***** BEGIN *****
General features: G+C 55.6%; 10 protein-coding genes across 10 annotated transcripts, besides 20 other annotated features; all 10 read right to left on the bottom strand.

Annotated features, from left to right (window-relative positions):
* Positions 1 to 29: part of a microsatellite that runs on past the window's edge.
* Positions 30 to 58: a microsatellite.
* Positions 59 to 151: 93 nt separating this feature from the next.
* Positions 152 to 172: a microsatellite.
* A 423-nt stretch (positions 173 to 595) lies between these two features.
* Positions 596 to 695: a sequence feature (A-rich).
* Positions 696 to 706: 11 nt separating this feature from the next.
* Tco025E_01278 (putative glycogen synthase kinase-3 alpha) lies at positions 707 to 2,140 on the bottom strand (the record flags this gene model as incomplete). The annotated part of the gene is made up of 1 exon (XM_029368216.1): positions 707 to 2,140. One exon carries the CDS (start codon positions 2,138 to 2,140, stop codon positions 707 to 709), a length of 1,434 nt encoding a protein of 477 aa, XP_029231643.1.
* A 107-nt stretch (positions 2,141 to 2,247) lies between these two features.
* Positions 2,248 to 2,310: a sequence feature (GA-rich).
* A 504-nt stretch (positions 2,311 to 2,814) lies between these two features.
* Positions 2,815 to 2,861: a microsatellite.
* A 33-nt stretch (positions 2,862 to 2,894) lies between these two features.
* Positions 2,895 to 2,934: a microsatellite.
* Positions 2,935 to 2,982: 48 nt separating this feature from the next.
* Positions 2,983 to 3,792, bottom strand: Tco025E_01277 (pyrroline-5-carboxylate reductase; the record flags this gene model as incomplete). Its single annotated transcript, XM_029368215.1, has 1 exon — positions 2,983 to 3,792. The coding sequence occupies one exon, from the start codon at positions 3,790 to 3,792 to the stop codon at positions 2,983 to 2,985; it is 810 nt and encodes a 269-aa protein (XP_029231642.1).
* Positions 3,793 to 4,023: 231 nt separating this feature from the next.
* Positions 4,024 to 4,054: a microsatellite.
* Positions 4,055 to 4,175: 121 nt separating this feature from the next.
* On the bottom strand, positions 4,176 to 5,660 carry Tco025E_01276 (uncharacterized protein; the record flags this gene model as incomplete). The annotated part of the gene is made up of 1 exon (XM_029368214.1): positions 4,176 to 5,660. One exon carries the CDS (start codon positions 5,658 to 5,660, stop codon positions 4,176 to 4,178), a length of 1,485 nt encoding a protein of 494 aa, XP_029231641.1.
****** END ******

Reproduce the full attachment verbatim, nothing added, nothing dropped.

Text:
General features: G+C 55.6%; 10 protein-coding genes across 10 annotated transcripts, besides 20 other annotated features; all 10 read right to left on the bottom strand.

Annotated features, from left to right (window-relative positions):
* Positions 1 to 29: part of a microsatellite that runs on past the window's edge.
* Positions 30 to 58: a microsatellite.
* Positions 59 to 151: 93 nt separating this feature from the next.
* Positions 152 to 172: a microsatellite.
* A 423-nt stretch (positions 173 to 595) lies between these two features.
* Positions 596 to 695: a sequence feature (A-rich).
* Positions 696 to 706: 11 nt separating this feature from the next.
* Tco025E_01278 (putative glycogen synthase kinase-3 alpha) lies at positions 707 to 2,140 on the bottom strand (the record flags this gene model as incomplete). The annotated part of the gene is made up of 1 exon (XM_029368216.1): positions 707 to 2,140. One exon carries the CDS (start codon positions 2,138 to 2,140, stop codon positions 707 to 709), a length of 1,434 nt encoding a protein of 477 aa, XP_029231643.1.
* A 107-nt stretch (positions 2,141 to 2,247) lies between these two features.
* Positions 2,248 to 2,310: a sequence feature (GA-rich).
* A 504-nt stretch (positions 2,311 to 2,814) lies between these two features.
* Positions 2,815 to 2,861: a microsatellite.
* A 33-nt stretch (positions 2,862 to 2,894) lies between these two features.
* Positions 2,895 to 2,934: a microsatellite.
* Positions 2,935 to 2,982: 48 nt separating this feature from the next.
* Positions 2,983 to 3,792, bottom strand: Tco025E_01277 (pyrroline-5-carboxylate reductase; the record flags this gene model as incomplete). Its single annotated transcript, XM_029368215.1, has 1 exon — positions 2,983 to 3,792. The coding sequence occupies one exon, from the start codon at positions 3,790 to 3,792 to the stop codon at positions 2,983 to 2,985; it is 810 nt and encodes a 269-aa protein (XP_029231642.1).
* Positions 3,793 to 4,023: 231 nt separating this feature from the next.
* Positions 4,024 to 4,054: a microsatellite.
* Positions 4,055 to 4,175: 121 nt separating this feature from the next.
* On the bottom strand, positions 4,176 to 5,660 carry Tco025E_01276 (uncharacterized protein; the record flags this gene model as incomplete). The annotated part of the gene is made up of 1 exon (XM_029368214.1): positions 4,176 to 5,660. One exon carries the CDS (start codon positions 5,658 to 5,660, stop codon positions 4,176 to 4,178), a length of 1,485 nt encoding a protein of 494 aa, XP_029231641.1.